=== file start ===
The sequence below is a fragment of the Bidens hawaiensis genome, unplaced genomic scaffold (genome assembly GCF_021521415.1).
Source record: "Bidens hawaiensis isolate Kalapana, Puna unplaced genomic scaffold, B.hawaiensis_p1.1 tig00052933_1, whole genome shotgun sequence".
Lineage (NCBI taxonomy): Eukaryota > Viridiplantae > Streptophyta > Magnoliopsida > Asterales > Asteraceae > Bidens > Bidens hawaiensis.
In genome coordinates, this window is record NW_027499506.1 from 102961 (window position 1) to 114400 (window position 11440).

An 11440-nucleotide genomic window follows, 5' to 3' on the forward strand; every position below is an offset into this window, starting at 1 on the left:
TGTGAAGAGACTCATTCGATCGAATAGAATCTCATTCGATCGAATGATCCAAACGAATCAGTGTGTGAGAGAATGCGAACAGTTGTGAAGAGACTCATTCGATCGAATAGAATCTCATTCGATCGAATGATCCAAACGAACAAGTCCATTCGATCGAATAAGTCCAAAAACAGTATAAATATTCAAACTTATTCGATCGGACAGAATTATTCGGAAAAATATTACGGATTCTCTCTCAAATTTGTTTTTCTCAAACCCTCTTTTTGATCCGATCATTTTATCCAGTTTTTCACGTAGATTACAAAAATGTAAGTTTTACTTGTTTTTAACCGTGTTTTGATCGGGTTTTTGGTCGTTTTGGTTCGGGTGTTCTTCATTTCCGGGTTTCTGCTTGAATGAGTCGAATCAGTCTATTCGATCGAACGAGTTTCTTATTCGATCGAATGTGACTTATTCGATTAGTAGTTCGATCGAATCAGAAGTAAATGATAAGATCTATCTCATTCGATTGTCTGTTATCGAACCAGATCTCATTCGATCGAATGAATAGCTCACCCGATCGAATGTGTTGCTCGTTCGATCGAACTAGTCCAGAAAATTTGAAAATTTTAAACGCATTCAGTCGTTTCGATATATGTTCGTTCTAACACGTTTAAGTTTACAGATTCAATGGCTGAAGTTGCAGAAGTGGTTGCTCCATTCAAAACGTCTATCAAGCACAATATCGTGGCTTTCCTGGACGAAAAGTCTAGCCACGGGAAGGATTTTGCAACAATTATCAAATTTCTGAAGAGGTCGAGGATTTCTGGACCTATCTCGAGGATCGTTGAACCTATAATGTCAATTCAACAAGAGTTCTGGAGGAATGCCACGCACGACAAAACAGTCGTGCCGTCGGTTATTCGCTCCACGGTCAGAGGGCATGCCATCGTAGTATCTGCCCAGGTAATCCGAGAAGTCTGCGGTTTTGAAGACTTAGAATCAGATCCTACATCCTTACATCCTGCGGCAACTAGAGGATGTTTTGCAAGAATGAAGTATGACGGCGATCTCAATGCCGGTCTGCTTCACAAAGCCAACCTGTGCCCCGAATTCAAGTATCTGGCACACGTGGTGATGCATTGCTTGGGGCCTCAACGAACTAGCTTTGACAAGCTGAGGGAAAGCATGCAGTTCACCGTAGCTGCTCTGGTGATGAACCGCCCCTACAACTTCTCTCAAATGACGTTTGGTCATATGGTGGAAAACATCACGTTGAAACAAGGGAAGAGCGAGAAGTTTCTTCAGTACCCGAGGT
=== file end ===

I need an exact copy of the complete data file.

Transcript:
The sequence below is a fragment of the Bidens hawaiensis genome, unplaced genomic scaffold (genome assembly GCF_021521415.1).
Source record: "Bidens hawaiensis isolate Kalapana, Puna unplaced genomic scaffold, B.hawaiensis_p1.1 tig00052933_1, whole genome shotgun sequence".
Lineage (NCBI taxonomy): Eukaryota > Viridiplantae > Streptophyta > Magnoliopsida > Asterales > Asteraceae > Bidens > Bidens hawaiensis.
In genome coordinates, this window is record NW_027499506.1 from 102961 (window position 1) to 114400 (window position 11440).

An 11440-nucleotide genomic window follows, 5' to 3' on the forward strand; every position below is an offset into this window, starting at 1 on the left:
TGTGAAGAGACTCATTCGATCGAATAGAATCTCATTCGATCGAATGATCCAAACGAATCAGTGTGTGAGAGAATGCGAACAGTTGTGAAGAGACTCATTCGATCGAATAGAATCTCATTCGATCGAATGATCCAAACGAACAAGTCCATTCGATCGAATAAGTCCAAAAACAGTATAAATATTCAAACTTATTCGATCGGACAGAATTATTCGGAAAAATATTACGGATTCTCTCTCAAATTTGTTTTTCTCAAACCCTCTTTTTGATCCGATCATTTTATCCAGTTTTTCACGTAGATTACAAAAATGTAAGTTTTACTTGTTTTTAACCGTGTTTTGATCGGGTTTTTGGTCGTTTTGGTTCGGGTGTTCTTCATTTCCGGGTTTCTGCTTGAATGAGTCGAATCAGTCTATTCGATCGAACGAGTTTCTTATTCGATCGAATGTGACTTATTCGATTAGTAGTTCGATCGAATCAGAAGTAAATGATAAGATCTATCTCATTCGATTGTCTGTTATCGAACCAGATCTCATTCGATCGAATGAATAGCTCACCCGATCGAATGTGTTGCTCGTTCGATCGAACTAGTCCAGAAAATTTGAAAATTTTAAACGCATTCAGTCGTTTCGATATATGTTCGTTCTAACACGTTTAAGTTTACAGATTCAATGGCTGAAGTTGCAGAAGTGGTTGCTCCATTCAAAACGTCTATCAAGCACAATATCGTGGCTTTCCTGGACGAAAAGTCTAGCCACGGGAAGGATTTTGCAACAATTATCAAATTTCTGAAGAGGTCGAGGATTTCTGGACCTATCTCGAGGATCGTTGAACCTATAATGTCAATTCAACAAGAGTTCTGGAGGAATGCCACGCACGACAAAACAGTCGTGCCGTCGGTTATTCGCTCCACGGTCAGAGGGCATGCCATCGTAGTATCTGCCCAGGTAATCCGAGAAGTCTGCGGTTTTGAAGACTTAGAATCAGATCCTACATCCTTACATCCTGCGGCAACTAGAGGATGTTTTGCAAGAATGAAGTATGACGGCGATCTCAATGCCGGTCTGCTTCACAAAGCCAACCTGTGCCCCGAATTCAAGTATCTGGCACACGTGGTGATGCATTGCTTGGGGCCTCAACGAACTAGCTTTGACAAGCTGAGGGAAAGCATGCAGTTCACCGTAGCTGCTCTGGTGATGAACCGCCCCTACAACTTCTCTCAAATGACGTTTGGTCATATGGTGGAAAACATCACGTTGAAACAAGGGAAGAGCGAGAAGTTTCTTCAGTACCCGAGGT